The following review is part of the Kosher Movies project, in which Rabbi Herb Cohen gleans life lessons from the world of film.
During the Cuban Missile Crisis of the 1960s, I was taking a Philosophy course at Yeshiva University. Students felt that there was real possibility of a nuclear holocaust, and my malaise was deepened when my Philosophy professor ended his Thursday class by saying "See you on Monday if there will be a Monday." I remember asking one of my Judaic studies teachers what would happen to the Jewish people in such a doomsday scenario. He told me that the Jews might suffer as well as the rest of humanity; but that there would always be a remnant of the people left, for God's covenant with the Jews was eternal and the Jews would never totally disappear from the world. The only appropriate action we could take now was to do good deeds and pray for peace.
These memories percolated in my mind as I watched War of the Worlds, a story of what might happen if a malevolent extra-terrestrial force were to target the earth for destruction. The film opens as Ray Ferrier, a divorced dad, picks up his children, Robbie and Rachel, from his ex-wife who is going on a weekend vacation with her husband.
Ray has a very small parenting tool box; and while he enjoys spending time with his kids, he has little idea of who they are and what makes them tick. His parenting skills are tested when calamity strikes. Soon after they arrive at his Bayonne, New Jersey home, unseasonably strong winds and lightning set the stage for a Martian invasion of the earth. Martian tripod killing machines emerge from the bowels of the earth and incinerate everything around them. Ray, in a panic, flees to Boston with his children in one of the only remaining working vehicles, hoping to find sanctuary in the home of his former in-laws where their mother is staying.
Scenes of death and destruction traumatize Rachel; and when they find temporary refuge in a deserted building, she asks her father to sing her a lullaby so she can sleep. Ray doesn't remember any lullaby, but he manages to sing a song that calms her. Ray realizes that in times of crisis, family comes first. The safety of loved ones trumps all other considerations.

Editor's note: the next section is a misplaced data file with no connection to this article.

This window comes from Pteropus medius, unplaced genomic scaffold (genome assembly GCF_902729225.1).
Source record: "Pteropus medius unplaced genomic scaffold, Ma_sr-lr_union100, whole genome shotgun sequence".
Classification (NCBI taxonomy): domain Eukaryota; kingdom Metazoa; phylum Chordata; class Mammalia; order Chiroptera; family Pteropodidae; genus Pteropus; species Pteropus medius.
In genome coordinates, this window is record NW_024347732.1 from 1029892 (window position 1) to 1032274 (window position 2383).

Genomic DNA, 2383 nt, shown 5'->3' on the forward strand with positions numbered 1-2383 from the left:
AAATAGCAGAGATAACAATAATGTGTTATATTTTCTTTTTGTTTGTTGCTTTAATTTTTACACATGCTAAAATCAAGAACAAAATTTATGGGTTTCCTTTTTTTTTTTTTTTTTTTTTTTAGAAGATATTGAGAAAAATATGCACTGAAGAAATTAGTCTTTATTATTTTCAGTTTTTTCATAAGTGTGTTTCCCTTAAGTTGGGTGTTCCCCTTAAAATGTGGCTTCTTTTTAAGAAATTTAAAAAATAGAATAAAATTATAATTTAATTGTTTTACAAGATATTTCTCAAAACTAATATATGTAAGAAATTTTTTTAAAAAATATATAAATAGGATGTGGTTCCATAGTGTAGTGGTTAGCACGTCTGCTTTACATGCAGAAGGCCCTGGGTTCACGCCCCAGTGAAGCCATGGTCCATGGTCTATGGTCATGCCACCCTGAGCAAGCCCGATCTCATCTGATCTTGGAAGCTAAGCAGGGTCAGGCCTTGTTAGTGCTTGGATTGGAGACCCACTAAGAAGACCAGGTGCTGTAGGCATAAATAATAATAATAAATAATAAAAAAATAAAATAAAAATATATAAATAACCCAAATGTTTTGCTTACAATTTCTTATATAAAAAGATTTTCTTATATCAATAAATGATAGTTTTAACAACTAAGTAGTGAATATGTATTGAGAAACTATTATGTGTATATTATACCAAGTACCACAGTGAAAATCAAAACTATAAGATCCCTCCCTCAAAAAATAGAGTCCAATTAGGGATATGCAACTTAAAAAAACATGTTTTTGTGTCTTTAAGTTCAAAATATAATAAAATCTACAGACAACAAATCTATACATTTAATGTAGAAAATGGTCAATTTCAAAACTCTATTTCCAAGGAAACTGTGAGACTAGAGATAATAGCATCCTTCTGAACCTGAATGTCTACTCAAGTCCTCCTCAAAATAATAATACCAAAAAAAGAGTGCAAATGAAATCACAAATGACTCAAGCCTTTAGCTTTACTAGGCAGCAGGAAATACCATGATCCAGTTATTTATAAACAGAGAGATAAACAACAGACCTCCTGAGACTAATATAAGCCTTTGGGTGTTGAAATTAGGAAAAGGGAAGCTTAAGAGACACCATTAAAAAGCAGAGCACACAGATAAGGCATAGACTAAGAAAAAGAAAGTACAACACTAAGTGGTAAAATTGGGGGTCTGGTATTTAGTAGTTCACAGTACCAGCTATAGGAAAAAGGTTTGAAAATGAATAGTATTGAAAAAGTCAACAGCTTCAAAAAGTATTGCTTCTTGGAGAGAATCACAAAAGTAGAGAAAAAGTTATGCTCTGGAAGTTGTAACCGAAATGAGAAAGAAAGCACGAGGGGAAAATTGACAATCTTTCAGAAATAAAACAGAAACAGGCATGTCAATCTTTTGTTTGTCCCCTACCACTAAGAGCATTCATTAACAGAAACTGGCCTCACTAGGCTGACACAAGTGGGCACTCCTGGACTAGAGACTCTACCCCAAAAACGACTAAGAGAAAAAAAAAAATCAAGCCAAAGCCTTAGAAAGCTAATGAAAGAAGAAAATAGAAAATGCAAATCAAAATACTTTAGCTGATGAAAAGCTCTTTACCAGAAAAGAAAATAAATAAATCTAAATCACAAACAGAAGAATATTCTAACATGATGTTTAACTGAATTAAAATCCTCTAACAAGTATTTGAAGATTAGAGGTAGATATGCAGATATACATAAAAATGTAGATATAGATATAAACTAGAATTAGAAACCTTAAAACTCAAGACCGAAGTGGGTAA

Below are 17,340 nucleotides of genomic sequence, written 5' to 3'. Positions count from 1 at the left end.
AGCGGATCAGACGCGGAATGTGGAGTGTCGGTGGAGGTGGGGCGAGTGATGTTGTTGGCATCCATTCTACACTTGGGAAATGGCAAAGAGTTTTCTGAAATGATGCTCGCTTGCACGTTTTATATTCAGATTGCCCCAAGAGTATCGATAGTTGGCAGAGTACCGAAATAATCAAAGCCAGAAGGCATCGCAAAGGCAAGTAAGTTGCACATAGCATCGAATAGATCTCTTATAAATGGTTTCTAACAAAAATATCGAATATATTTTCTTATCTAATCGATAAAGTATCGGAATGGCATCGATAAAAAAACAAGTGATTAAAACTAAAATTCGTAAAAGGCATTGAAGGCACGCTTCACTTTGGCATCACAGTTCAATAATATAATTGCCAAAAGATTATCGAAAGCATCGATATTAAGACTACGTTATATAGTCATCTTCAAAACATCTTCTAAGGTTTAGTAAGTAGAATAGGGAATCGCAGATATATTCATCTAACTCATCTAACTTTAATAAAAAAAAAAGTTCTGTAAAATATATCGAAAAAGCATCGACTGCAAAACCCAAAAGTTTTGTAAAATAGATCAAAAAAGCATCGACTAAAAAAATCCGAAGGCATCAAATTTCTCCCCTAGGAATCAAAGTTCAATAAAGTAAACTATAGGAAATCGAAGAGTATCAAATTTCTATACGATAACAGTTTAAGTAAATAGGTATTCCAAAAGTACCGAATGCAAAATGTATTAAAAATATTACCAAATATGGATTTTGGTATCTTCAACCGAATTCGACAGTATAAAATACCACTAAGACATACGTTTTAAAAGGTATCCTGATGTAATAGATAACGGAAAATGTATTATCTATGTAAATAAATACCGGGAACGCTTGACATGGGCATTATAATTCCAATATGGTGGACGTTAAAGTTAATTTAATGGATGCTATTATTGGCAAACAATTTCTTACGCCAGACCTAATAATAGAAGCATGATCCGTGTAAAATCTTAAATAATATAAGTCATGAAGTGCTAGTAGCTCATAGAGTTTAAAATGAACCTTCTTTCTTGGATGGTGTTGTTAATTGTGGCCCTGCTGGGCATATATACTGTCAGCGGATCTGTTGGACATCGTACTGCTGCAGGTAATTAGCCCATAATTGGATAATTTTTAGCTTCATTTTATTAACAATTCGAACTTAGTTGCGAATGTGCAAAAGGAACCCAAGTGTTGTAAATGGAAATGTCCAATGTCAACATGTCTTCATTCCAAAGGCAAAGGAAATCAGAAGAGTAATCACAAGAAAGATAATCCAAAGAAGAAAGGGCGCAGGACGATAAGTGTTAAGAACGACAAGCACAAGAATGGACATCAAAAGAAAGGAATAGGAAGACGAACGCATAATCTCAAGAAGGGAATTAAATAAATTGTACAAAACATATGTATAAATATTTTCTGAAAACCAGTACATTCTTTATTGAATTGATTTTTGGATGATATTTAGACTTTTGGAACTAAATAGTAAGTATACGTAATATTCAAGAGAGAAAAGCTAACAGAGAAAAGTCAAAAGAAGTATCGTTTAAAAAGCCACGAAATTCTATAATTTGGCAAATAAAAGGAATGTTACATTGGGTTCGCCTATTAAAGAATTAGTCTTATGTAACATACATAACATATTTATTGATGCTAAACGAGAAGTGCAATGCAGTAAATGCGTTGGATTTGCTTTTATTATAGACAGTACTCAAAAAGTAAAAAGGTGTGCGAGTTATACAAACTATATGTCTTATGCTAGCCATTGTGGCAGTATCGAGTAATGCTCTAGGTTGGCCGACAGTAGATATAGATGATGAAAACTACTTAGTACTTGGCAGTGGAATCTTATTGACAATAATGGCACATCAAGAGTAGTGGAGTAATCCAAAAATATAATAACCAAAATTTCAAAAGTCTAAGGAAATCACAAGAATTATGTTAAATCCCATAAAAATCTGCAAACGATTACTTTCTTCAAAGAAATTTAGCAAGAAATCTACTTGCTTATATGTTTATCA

Jewish tradition fosters a similar mind set. It is the family that is the bedrock of stability that enables one to endure the storms of adversity. The Bible emphasizes that when the Jews went down into the iron furnace of Egyptian slavery, they went down as families; for it is within the family unit that people can find safe haven and it is within the family where lifelong values are nurtured.
There is a well established family custom that Jewish parents bless their children regularly. Some do it once a year on Yom Kippur, the holiest day of the year; others do it every Friday night. It was my own custom to do it once a year, but in recent years I wished I had done it weekly. To look into your child's eyes once a week, to utter a blessing to your son and daughter, and then to hug and kiss them seems an exquisite pleasure for a parent. Why do it only once a year? Kids leave the home when they grow up, but the memory of an embrace, of a heart to heart moment of love, leaves a bank account of affection that can draw interest for many years.
My children and I live in different communities now but my children often call me on Friday to ask for by blessing. I cannot hug them from Israel, but I can tell them I love them and that means a lot to me and them.
War of the Worlds reminds us that in times of crisis, family comes first. It is wise to nurture family ties with our young children so that we and they can enjoy the warmth and constancy of our mutual love as we and our children grow older together.
Rabbi Herb Cohen was a principal at Jewish high schools across America for three decades. He now resides in Israel and blogs weekly about the intersection of faith and film at KosherMovies.com.